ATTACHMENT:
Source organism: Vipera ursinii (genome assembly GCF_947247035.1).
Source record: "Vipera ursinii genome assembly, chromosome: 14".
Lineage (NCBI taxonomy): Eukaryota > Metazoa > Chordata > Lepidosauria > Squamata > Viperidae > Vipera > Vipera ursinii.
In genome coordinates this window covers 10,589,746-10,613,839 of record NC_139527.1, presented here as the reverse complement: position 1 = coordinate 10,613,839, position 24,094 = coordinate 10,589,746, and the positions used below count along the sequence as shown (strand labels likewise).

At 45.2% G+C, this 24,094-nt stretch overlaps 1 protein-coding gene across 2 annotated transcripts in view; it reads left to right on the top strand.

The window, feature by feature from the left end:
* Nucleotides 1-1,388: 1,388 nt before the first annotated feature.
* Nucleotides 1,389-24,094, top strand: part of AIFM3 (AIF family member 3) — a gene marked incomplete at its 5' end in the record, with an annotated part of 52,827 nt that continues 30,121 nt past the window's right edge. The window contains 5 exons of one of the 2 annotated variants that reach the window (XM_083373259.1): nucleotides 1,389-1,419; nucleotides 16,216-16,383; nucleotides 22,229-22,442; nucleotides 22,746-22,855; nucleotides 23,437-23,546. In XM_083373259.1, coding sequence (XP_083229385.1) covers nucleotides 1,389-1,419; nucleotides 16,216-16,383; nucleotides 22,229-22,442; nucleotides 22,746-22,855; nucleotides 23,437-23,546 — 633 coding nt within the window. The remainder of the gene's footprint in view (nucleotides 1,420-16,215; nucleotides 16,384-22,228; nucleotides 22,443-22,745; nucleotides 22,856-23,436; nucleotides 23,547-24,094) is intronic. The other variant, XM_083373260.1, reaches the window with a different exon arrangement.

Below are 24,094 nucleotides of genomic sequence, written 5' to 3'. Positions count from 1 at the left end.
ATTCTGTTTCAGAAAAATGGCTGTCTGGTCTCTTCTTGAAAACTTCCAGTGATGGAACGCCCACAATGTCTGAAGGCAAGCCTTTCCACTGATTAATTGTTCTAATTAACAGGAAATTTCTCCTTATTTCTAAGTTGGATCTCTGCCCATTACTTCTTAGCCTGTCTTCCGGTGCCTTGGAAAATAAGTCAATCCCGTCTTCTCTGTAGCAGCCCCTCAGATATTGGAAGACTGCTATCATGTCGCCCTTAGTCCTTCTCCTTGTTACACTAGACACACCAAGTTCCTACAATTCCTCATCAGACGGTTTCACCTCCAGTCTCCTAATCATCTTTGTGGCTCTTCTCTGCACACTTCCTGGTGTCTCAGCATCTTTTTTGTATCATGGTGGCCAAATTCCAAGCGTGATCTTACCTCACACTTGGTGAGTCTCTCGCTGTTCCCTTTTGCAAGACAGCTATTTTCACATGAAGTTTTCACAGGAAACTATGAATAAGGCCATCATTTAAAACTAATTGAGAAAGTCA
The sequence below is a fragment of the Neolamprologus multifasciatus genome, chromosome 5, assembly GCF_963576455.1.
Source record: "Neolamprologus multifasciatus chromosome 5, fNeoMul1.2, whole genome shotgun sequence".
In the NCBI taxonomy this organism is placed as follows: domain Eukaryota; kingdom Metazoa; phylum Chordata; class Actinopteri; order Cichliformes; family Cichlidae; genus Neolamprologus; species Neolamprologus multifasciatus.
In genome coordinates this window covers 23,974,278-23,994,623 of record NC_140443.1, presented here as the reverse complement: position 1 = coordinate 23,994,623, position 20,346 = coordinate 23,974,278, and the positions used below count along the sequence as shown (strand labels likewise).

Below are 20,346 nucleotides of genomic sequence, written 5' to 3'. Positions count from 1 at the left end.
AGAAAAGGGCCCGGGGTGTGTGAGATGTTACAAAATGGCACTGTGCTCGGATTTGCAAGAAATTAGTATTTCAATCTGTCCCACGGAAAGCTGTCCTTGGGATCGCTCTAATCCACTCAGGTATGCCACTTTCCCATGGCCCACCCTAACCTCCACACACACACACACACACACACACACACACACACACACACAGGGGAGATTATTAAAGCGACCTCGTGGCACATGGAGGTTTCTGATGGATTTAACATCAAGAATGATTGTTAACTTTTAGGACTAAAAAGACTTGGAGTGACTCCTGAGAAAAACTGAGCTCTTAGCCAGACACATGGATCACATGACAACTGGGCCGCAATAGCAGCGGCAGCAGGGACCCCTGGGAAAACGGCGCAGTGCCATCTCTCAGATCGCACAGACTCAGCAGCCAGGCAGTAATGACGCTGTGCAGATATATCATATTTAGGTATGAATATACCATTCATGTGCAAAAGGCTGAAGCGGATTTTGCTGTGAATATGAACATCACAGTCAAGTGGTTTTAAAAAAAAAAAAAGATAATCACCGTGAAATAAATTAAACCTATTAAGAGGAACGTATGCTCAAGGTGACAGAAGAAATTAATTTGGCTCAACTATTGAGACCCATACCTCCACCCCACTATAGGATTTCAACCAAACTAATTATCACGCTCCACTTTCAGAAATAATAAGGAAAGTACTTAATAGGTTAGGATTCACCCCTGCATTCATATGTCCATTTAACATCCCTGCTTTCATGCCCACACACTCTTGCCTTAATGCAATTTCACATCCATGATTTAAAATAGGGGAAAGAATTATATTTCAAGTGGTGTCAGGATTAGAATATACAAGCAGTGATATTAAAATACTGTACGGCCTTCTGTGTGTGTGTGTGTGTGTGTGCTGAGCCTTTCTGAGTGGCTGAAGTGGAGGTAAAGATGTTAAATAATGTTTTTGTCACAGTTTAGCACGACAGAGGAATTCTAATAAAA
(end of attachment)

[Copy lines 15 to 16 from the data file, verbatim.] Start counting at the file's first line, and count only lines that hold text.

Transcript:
Below are 20,346 nucleotides of genomic sequence, written 5' to 3'. Positions count from 1 at the left end.
AGAAAAGGGCCCGGGGTGTGTGAGATGTTACAAAATGGCACTGTGCTCGGATTTGCAAGAAATTAGTATTTCAATCTGTCCCACGGAAAGCTGTCCTTGGGATCGCTCTAATCCACTCAGGTATGCCACTTTCCCATGGCCCACCCTAACCTCCACACACACACACACACACACACACACACACACACACACACAGGGGAGATTATTAAAGCGACCTCGTGGCACATGGAGGTTTCTGATGGATTTAACATCAAGAATGATTGTTAACTTTTAGGACTAAAAAGACTTGGAGTGACTCCTGAGAAAAACTGAGCTCTTAGCCAGACACATGGATCACATGACAACTGGGCCGCAATAGCAGCGGCAGCAGGGACCCCTGGGAAAACGGCGCAGTGCCATCTCTCAGATCGCACAGACTCAGCAGCCAGGCAGTAATGACGCTGTGCAGATATATCATATTTAGGTATGAATATACCATTCATGTGCAAAAGGCTGAAGCGGATTTTGCTGTGAATATGAACATCACAGTCAAGTGGTTTTAAAAAAAAAAAAAGATAATCACCGTGAAATAAATTAAACCTATTAAGAGGAACGTATGCTCAAGGTGACAGAAGAAATTAATTTGGCTCAACTATTGAGACCCATACCTCCACCCCACTATAGGATTTCAACCAAACTAATTATCACGCTCCACTTTCAGAAATAATAAGGAAAGTACTTAATAGGTTAGGATTCACCCCTGCATTCATATGTCCATTTAACATCCCTGCTTTCATGCCCACACACTCTTGCCTTAATGCAATTTCACATCCATGATTTAAAATAGGGGAAAGAATTATATTTCAAGTGGTGTCAGGATTAGAATATACAAGCAGTGATATTAAAATACTGTACGGCCTTCTGTGTGTGTGTGTGTGTGTGTGCTGAGCCTTTCTGAGTGGCTGAAGTGGAGGTAAAGATGTTAAATAATGTTTTTGTCACAGTTTAGCACGACAGAGGAATTCTAATAAAA